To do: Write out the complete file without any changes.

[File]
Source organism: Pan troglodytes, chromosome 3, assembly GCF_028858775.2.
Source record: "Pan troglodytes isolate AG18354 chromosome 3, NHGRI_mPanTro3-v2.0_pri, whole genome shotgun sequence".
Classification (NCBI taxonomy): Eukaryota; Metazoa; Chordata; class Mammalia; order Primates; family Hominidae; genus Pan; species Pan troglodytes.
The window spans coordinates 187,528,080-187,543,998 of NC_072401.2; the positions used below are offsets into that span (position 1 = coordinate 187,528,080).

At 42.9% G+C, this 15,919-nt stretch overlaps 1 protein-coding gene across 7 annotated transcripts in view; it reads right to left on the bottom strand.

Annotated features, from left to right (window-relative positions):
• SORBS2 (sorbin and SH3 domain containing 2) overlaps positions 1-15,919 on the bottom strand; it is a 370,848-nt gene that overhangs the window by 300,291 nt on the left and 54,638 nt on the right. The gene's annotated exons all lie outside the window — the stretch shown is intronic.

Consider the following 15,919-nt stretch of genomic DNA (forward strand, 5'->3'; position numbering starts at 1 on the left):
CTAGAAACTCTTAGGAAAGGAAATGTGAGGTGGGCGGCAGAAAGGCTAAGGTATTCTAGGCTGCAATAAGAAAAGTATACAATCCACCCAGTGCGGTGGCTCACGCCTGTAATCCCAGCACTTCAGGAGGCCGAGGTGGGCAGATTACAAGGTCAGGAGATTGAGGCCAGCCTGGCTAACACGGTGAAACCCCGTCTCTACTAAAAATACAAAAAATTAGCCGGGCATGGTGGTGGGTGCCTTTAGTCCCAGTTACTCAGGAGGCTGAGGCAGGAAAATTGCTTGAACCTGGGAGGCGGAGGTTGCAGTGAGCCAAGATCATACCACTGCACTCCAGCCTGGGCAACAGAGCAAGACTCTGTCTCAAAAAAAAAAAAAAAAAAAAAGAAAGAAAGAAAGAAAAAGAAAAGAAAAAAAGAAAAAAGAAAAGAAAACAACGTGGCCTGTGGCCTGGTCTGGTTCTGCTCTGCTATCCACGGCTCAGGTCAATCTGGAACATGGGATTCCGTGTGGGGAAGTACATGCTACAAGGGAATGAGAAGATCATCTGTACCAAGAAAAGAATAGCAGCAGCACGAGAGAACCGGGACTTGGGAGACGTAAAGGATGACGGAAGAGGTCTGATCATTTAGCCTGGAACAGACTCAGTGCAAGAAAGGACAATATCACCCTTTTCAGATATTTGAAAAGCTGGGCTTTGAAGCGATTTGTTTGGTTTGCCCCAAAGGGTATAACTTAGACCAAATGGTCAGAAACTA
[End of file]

Source organism: Pan troglodytes, chromosome 3, assembly GCF_028858775.2.
Source record: "Pan troglodytes isolate AG18354 chromosome 3, NHGRI_mPanTro3-v2.0_pri, whole genome shotgun sequence".
Classification (NCBI taxonomy): Eukaryota; Metazoa; Chordata; class Mammalia; order Primates; family Hominidae; genus Pan; species Pan troglodytes.
The window spans coordinates 187,528,080-187,543,998 of NC_072401.2; the positions used below are offsets into that span (position 1 = coordinate 187,528,080).

At 42.9% G+C, this 15,919-nt stretch overlaps 1 protein-coding gene across 7 annotated transcripts in view; it reads right to left on the bottom strand.

Annotated features, from left to right (window-relative positions):
• SORBS2 (sorbin and SH3 domain containing 2) overlaps positions 1-15,919 on the bottom strand; it is a 370,848-nt gene that overhangs the window by 300,291 nt on the left and 54,638 nt on the right. The gene's annotated exons all lie outside the window — the stretch shown is intronic.

Consider the following 15,919-nt stretch of genomic DNA (forward strand, 5'->3'; position numbering starts at 1 on the left):
CTAGAAACTCTTAGGAAAGGAAATGTGAGGTGGGCGGCAGAAAGGCTAAGGTATTCTAGGCTGCAATAAGAAAAGTATACAATCCACCCAGTGCGGTGGCTCACGCCTGTAATCCCAGCACTTCAGGAGGCCGAGGTGGGCAGATTACAAGGTCAGGAGATTGAGGCCAGCCTGGCTAACACGGTGAAACCCCGTCTCTACTAAAAATACAAAAAATTAGCCGGGCATGGTGGTGGGTGCCTTTAGTCCCAGTTACTCAGGAGGCTGAGGCAGGAAAATTGCTTGAACCTGGGAGGCGGAGGTTGCAGTGAGCCAAGATCATACCACTGCACTCCAGCCTGGGCAACAGAGCAAGACTCTGTCTCAAAAAAAAAAAAAAAAAAAAAGAAAGAAAGAAAGAAAAAGAAAAGAAAAAAAGAAAAAAGAAAAGAAAACAACGTGGCCTGTGGCCTGGTCTGGTTCTGCTCTGCTATCCACGGCTCAGGTCAATCTGGAACATGGGATTCCGTGTGGGGAAGTACATGCTACAAGGGAATGAGAAGATCATCTGTACCAAGAAAAGAATAGCAGCAGCACGAGAGAACCGGGACTTGGGAGACGTAAAGGATGACGGAAGAGGTCTGATCATTTAGCCTGGAACAGACTCAGTGCAAGAAAGGACAATATCACCCTTTTCAGATATTTGAAAAGCTGGGCTTTGAAGCGATTTGTTTGGTTTGCCCCAAAGGGTATAACTTAGACCAAATGGTCAGAAACTA